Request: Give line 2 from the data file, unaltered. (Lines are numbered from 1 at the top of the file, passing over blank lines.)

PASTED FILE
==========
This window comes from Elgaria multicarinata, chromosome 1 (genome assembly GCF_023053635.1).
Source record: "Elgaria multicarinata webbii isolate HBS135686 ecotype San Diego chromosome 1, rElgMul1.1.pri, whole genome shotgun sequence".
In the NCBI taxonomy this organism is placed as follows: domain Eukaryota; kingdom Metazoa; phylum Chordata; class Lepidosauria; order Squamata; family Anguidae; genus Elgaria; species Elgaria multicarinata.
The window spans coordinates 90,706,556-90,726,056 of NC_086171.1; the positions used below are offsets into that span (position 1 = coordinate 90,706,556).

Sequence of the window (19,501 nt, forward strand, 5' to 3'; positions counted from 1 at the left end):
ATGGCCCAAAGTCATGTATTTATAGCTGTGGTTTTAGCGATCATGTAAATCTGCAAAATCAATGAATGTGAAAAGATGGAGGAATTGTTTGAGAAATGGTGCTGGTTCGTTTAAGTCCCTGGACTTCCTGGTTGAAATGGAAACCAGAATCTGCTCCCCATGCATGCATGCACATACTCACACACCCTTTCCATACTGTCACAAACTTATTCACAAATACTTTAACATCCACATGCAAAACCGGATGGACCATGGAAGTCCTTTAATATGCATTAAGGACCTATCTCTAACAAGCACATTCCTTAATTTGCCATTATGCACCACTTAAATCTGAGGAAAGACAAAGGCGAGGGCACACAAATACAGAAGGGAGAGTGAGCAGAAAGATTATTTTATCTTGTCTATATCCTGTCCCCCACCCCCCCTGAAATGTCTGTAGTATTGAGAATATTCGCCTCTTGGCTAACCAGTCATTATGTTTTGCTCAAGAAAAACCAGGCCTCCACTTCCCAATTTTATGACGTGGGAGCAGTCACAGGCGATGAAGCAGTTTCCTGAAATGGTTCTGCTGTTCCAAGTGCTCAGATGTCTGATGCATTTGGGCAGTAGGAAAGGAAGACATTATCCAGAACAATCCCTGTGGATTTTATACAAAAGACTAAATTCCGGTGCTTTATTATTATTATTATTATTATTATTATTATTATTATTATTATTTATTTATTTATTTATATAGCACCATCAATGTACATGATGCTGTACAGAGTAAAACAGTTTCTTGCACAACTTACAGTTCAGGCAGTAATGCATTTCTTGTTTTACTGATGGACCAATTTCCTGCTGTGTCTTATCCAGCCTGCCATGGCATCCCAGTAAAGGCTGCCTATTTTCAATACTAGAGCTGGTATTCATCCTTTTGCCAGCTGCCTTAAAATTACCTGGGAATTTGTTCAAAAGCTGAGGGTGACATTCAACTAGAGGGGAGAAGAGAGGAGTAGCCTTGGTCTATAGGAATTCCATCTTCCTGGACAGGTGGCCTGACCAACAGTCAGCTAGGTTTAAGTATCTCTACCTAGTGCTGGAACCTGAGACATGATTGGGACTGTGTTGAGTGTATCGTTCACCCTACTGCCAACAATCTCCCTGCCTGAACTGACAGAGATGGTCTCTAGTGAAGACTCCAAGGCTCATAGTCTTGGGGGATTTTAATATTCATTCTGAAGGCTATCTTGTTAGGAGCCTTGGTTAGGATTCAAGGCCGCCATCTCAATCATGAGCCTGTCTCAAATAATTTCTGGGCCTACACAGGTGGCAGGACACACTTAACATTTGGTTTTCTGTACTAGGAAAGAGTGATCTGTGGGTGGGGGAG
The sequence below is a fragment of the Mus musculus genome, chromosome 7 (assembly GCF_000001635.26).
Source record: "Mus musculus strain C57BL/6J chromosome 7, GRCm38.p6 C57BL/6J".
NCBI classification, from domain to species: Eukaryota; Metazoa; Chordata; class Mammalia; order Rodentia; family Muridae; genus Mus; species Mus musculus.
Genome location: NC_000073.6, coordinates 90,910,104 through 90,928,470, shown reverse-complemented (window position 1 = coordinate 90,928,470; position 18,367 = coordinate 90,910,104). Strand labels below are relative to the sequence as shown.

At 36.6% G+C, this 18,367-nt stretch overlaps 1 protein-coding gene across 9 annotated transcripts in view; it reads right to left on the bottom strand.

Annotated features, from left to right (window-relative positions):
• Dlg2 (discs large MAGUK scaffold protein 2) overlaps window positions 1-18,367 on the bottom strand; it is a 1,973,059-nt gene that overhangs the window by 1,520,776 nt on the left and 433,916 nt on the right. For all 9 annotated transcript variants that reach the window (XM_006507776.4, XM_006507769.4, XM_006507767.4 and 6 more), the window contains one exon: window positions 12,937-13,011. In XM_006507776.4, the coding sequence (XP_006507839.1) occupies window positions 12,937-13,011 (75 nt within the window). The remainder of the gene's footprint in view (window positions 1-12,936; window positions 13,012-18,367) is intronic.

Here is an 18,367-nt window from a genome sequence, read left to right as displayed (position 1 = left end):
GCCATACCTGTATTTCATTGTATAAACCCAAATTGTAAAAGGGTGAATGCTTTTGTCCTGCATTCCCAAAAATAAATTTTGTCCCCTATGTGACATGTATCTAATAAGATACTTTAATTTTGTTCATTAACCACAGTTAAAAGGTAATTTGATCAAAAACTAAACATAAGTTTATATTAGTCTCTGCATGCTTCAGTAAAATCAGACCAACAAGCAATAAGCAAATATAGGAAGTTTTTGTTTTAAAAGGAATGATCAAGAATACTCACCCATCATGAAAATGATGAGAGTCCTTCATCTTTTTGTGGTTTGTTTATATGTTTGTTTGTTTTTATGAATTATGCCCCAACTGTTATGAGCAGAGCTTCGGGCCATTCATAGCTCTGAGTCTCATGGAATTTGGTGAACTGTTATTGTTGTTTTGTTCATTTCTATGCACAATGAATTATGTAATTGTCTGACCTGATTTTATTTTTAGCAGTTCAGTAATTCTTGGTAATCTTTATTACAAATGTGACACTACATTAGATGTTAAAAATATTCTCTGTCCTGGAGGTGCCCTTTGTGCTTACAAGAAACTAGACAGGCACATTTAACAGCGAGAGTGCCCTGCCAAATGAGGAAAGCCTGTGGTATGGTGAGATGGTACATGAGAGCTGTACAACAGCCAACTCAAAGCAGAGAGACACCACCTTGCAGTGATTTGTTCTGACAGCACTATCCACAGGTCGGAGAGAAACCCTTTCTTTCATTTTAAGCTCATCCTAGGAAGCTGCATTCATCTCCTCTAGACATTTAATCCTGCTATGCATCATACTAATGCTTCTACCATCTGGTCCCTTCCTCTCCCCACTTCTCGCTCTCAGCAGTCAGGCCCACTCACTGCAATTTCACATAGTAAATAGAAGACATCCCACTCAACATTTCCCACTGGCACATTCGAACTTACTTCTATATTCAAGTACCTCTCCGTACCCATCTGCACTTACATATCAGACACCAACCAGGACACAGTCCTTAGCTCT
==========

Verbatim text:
Source record: "Elgaria multicarinata webbii isolate HBS135686 ecotype San Diego chromosome 1, rElgMul1.1.pri, whole genome shotgun sequence".